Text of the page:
Is America headed in the right direction? Well, what does gas cost?



In the abstract, it seems like perhaps the broadest possible question one could ask about American politics: Is the country headed in the right direction or is it on the wrong track? It’s like giving a thumbs up or a thumbs down on Netflix. Do you like what America’s up to or not?

Because it’s so broad, it seems like a pretty good thermometer for the state of the nation. News stories often cite the results, particularly when they’re gloomy: Americans, you’ve heard one or two times, are pessimistic about the direction of the country.

But there are a few important things to understand about that metric generally — and one very important thing to understand about it in the moment.

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The first thing to know is that Americans are almost always more likely to say the country is headed in the wrong direction than on the right track. If we look at the net results of YouGov’s asking the question since the beginning of 2009, you see that the net result — that is, the percentage saying that the country’s on the right track minus those saying it’s headed in the wrong direction — is consistently in negative territory. It’s just the depth of the pessimism that tends to change.

The second thing to notice is that the answer is heavily dependent on political party. When Barack Obama was president, Democrats were a lot more likely to say the country was headed in the right direction. Republicans assessed the nation’s path as dire. And then Donald Trump won.

Nearly instantly, partisan views changed. In YouGov’s poll just before the election, most Democrats said the country was heading in the right direction while only 1 in 12 Republicans said the same. By Trump’s inauguration, most Republicans said the country was headed in the right direction while only 1 in 10 Democrats agreed.

Then President Biden won and the whole thing flipped again. Among independents, you’ll note, the pattern is less pronounced. As is often the case, views of nonpartisans generally track with the overall numbers, since independents are the flag in the middle of the tug-of-war rope.

I highlighted a section of a Democratic graph with a gray box. That period shows how declines in partisan sentiment can affect the overall figure. In early 2011, Democrats grew more negative about the direction of the country and, as a result, the tug-of-war rope moved: The overall view of the direction of the country also sank. Among Republicans, who were already pessimistic because a Democrat was in the White House, there really wasn’t anywhere to go.

Bear that situation in mind as we look at the pattern of views of the country under Biden. As you’d expect, Democrats are more positive and Republicans more negative.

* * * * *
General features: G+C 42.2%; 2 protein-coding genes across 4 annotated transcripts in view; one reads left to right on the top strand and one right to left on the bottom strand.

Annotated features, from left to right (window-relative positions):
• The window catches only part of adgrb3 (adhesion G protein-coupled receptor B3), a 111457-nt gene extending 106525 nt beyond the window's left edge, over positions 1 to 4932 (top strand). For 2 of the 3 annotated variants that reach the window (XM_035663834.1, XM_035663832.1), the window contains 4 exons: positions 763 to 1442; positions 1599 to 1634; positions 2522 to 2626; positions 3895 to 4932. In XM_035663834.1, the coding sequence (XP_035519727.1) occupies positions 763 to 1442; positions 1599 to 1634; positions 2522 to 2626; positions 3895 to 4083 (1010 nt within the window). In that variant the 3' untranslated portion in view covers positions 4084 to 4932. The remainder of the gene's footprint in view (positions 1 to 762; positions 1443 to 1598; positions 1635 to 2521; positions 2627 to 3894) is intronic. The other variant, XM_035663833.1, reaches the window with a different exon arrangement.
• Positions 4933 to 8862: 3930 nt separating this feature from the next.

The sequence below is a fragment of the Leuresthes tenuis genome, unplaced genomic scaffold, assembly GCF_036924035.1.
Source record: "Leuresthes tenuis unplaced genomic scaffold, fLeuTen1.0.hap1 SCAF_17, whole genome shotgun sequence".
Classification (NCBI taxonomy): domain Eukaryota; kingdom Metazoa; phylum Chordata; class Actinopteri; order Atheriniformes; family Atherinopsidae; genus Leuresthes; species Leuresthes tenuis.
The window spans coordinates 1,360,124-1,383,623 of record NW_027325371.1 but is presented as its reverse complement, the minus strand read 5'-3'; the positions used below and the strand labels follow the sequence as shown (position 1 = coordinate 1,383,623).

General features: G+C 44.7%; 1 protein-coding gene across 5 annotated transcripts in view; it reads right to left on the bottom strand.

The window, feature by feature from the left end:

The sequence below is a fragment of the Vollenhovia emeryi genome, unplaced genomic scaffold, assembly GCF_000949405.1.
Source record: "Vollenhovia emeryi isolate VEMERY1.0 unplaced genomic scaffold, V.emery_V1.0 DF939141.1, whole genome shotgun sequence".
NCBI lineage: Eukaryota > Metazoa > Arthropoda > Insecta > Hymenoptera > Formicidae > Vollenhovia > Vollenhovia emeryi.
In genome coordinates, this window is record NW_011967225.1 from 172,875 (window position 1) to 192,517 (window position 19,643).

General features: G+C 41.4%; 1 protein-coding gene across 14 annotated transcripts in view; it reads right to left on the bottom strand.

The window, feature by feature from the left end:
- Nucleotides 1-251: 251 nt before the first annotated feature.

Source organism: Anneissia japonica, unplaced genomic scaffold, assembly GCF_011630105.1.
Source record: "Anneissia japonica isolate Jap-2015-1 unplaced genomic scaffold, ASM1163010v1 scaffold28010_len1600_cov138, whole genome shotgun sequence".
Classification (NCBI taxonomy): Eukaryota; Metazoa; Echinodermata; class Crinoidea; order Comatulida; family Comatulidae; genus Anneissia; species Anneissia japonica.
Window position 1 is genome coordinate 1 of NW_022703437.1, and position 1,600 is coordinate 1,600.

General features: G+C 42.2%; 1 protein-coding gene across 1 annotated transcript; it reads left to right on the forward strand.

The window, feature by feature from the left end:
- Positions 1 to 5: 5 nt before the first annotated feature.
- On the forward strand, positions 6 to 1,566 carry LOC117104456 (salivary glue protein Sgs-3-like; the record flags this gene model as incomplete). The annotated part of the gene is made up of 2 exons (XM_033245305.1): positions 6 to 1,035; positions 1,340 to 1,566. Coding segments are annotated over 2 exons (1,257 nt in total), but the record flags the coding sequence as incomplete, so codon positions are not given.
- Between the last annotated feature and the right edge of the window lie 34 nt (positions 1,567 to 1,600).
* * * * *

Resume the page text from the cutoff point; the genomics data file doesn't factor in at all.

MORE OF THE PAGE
I’ve again highlighted certain parts of the Democrats’ graph. Those are three apparent inflection points in which views of the country’s direction shifted among members of Biden’s party.

The first was the beginning of a long downward slide in early- to mid-July 2021. This corresponds to a new surge in coronavirus cases nationally as a result of the emergence of the Delta variant. The pandemic seemed as though it was evaporating … and then it wasn’t.

Then there’s the trend that began in mid-April, reversing two months ago. What prompted the downward trend? What drove the turnaround?

If asked, the White House would probably tell you that new legislation Biden signed into law made the difference. But it’s probably simpler: gas prices. The average national prices per gallon increased 50 cents from mid-February to mid-April. They peaked in mid-June.

As it turns out, there was a similar spike in gas prices in early 2011, when the price jumped 50 cents between November 2010 and March 2011. Right as views of the country’s direction among Democrats dropped.

You can see the effect below. At top is the price of gas. Below, the net view of the direction of the country — with the inverted gas price overlaid for reference.

On the lower chart above, you can see gas prices rise (the gray line heading down) just as there was a big drop in views of how the country was faring. You can see the same thing at the right side of the graph — and how the quick turnaround in gas prices overlaps with a quick rise in optimism about the national direction.

It’s not only gas prices that drive sentiment, of course. In 2020, Republican confidence in the direction of the country sagged thanks to the pandemic and the emergence of protests focused on police reform.

But gas prices appear to have played a role in affecting how Democrats viewed the country during the first terms of the two most recent Democratic presidents. The other trends still exist — the partisan divide, the general pessimism — but if gas prices continue to fall? Suddenly Democrats are facing a different midterm than the one that was looming this spring.



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